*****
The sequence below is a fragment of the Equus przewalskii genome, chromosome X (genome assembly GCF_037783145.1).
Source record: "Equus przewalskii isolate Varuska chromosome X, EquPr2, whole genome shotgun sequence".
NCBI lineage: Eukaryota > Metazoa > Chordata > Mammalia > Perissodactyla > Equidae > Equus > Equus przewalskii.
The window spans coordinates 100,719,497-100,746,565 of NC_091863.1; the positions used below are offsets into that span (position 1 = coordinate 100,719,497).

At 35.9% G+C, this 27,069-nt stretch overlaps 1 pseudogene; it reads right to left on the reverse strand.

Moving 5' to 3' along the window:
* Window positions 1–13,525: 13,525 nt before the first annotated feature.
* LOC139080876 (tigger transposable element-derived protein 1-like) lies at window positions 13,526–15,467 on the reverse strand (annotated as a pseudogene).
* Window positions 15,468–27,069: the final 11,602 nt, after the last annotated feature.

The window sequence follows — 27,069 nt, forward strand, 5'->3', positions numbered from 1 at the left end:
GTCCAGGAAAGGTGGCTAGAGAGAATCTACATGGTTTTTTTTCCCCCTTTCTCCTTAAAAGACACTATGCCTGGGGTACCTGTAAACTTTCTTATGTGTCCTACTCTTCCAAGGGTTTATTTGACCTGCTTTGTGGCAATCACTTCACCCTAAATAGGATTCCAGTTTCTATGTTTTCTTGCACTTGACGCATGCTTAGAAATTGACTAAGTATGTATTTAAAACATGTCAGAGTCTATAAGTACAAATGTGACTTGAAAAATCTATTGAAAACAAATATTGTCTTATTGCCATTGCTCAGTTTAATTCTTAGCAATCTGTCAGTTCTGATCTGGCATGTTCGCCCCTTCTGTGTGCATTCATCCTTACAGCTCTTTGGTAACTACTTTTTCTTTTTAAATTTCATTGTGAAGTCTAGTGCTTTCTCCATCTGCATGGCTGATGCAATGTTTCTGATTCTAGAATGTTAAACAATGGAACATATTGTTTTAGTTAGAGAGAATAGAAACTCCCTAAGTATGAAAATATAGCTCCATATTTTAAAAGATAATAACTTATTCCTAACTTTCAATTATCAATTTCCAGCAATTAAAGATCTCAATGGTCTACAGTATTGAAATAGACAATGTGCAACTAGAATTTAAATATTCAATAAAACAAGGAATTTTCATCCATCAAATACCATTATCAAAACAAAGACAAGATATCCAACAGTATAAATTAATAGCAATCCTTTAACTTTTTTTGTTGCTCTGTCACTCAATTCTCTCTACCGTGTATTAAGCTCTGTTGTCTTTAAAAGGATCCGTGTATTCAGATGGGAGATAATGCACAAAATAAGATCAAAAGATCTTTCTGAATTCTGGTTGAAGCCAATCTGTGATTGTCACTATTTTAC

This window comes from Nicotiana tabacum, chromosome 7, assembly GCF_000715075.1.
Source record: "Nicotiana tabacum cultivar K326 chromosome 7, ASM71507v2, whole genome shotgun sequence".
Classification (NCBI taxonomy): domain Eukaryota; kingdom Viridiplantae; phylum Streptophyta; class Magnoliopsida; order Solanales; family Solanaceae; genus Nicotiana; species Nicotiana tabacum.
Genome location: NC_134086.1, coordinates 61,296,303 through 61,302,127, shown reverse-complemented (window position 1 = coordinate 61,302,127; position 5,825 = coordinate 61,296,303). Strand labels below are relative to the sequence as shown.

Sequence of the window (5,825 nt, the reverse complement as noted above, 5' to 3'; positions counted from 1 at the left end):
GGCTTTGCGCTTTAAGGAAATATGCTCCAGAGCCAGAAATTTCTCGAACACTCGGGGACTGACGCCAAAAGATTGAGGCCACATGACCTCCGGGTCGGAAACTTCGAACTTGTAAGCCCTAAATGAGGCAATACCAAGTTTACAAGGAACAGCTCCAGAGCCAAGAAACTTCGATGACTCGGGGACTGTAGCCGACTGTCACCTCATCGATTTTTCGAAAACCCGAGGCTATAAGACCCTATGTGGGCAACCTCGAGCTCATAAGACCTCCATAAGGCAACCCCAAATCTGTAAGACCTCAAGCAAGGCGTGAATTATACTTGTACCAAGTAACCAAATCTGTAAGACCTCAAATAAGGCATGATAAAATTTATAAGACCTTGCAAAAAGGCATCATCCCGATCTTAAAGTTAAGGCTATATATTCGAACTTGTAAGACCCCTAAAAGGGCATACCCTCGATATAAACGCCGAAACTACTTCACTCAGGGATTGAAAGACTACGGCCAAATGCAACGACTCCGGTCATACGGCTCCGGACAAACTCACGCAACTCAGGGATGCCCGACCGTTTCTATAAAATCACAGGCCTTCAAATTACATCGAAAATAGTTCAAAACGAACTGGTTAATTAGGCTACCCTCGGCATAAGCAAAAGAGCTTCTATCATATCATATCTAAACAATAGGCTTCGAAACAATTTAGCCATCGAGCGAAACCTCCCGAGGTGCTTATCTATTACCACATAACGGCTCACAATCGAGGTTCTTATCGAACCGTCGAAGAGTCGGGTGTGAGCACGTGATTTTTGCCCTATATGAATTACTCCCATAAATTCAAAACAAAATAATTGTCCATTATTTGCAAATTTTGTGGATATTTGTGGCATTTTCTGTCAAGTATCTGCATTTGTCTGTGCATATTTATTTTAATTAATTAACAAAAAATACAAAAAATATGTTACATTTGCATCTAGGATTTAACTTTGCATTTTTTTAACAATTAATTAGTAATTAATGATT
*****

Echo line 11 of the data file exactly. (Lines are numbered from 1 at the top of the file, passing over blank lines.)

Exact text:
GTCCAGGAAAGGTGGCTAGAGAGAATCTACATGGTTTTTTTTCCCCCTTTCTCCTTAAAAGACACTATGCCTGGGGTACCTGTAAACTTTCTTATGTGTCCTACTCTTCCAAGGGTTTATTTGACCTGCTTTGTGGCAATCACTTCACCCTAAATAGGATTCCAGTTTCTATGTTTTCTTGCACTTGACGCATGCTTAGAAATTGACTAAGTATGTATTTAAAACATGTCAGAGTCTATAAGTACAAATGTGACTTGAAAAATCTATTGAAAACAAATATTGTCTTATTGCCATTGCTCAGTTTAATTCTTAGCAATCTGTCAGTTCTGATCTGGCATGTTCGCCCCTTCTGTGTGCATTCATCCTTACAGCTCTTTGGTAACTACTTTTTCTTTTTAAATTTCATTGTGAAGTCTAGTGCTTTCTCCATCTGCATGGCTGATGCAATGTTTCTGATTCTAGAATGTTAAACAATGGAACATATTGTTTTAGTTAGAGAGAATAGAAACTCCCTAAGTATGAAAATATAGCTCCATATTTTAAAAGATAATAACTTATTCCTAACTTTCAATTATCAATTTCCAGCAATTAAAGATCTCAATGGTCTACAGTATTGAAATAGACAATGTGCAACTAGAATTTAAATATTCAATAAAACAAGGAATTTTCATCCATCAAATACCATTATCAAAACAAAGACAAGATATCCAACAGTATAAATTAATAGCAATCCTTTAACTTTTTTTGTTGCTCTGTCACTCAATTCTCTCTACCGTGTATTAAGCTCTGTTGTCTTTAAAAGGATCCGTGTATTCAGATGGGAGATAATGCACAAAATAAGATCAAAAGATCTTTCTGAATTCTGGTTGAAGCCAATCTGTGATTGTCACTATTTTAC